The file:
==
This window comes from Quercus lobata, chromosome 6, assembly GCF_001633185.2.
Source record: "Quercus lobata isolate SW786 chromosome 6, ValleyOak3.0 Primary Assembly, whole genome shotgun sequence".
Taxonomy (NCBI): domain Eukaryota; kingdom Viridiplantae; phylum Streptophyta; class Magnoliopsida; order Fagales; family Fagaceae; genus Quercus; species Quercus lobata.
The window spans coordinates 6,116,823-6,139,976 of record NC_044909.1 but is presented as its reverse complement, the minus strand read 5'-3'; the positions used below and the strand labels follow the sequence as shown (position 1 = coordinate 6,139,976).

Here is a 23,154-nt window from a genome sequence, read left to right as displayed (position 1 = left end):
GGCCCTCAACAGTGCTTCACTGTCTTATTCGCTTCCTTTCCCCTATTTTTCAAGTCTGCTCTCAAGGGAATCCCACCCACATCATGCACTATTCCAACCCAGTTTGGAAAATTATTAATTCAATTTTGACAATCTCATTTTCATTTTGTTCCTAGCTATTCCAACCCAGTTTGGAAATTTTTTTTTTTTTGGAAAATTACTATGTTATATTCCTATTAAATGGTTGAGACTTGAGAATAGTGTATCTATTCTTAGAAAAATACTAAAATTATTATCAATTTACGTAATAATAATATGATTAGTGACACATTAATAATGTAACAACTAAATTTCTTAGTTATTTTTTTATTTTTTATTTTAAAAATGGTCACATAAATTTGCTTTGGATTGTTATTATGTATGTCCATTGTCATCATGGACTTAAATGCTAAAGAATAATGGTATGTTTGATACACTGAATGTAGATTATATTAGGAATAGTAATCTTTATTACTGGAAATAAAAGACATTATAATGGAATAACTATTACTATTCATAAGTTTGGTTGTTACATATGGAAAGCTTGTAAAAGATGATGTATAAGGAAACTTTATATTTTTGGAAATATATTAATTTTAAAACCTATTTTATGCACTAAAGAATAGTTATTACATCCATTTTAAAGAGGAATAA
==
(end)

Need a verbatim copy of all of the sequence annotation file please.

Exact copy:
This window comes from Quercus lobata, chromosome 6, assembly GCF_001633185.2.
Source record: "Quercus lobata isolate SW786 chromosome 6, ValleyOak3.0 Primary Assembly, whole genome shotgun sequence".
Taxonomy (NCBI): domain Eukaryota; kingdom Viridiplantae; phylum Streptophyta; class Magnoliopsida; order Fagales; family Fagaceae; genus Quercus; species Quercus lobata.
The window spans coordinates 6,116,823-6,139,976 of record NC_044909.1 but is presented as its reverse complement, the minus strand read 5'-3'; the positions used below and the strand labels follow the sequence as shown (position 1 = coordinate 6,139,976).

Here is a 23,154-nt window from a genome sequence, read left to right as displayed (position 1 = left end):
GGCCCTCAACAGTGCTTCACTGTCTTATTCGCTTCCTTTCCCCTATTTTTCAAGTCTGCTCTCAAGGGAATCCCACCCACATCATGCACTATTCCAACCCAGTTTGGAAAATTATTAATTCAATTTTGACAATCTCATTTTCATTTTGTTCCTAGCTATTCCAACCCAGTTTGGAAATTTTTTTTTTTTTGGAAAATTACTATGTTATATTCCTATTAAATGGTTGAGACTTGAGAATAGTGTATCTATTCTTAGAAAAATACTAAAATTATTATCAATTTACGTAATAATAATATGATTAGTGACACATTAATAATGTAACAACTAAATTTCTTAGTTATTTTTTTATTTTTTATTTTAAAAATGGTCACATAAATTTGCTTTGGATTGTTATTATGTATGTCCATTGTCATCATGGACTTAAATGCTAAAGAATAATGGTATGTTTGATACACTGAATGTAGATTATATTAGGAATAGTAATCTTTATTACTGGAAATAAAAGACATTATAATGGAATAACTATTACTATTCATAAGTTTGGTTGTTACATATGGAAAGCTTGTAAAAGATGATGTATAAGGAAACTTTATATTTTTGGAAATATATTAATTTTAAAACCTATTTTATGCACTAAAGAATAGTTATTACATCCATTTTAAAGAGGAATAA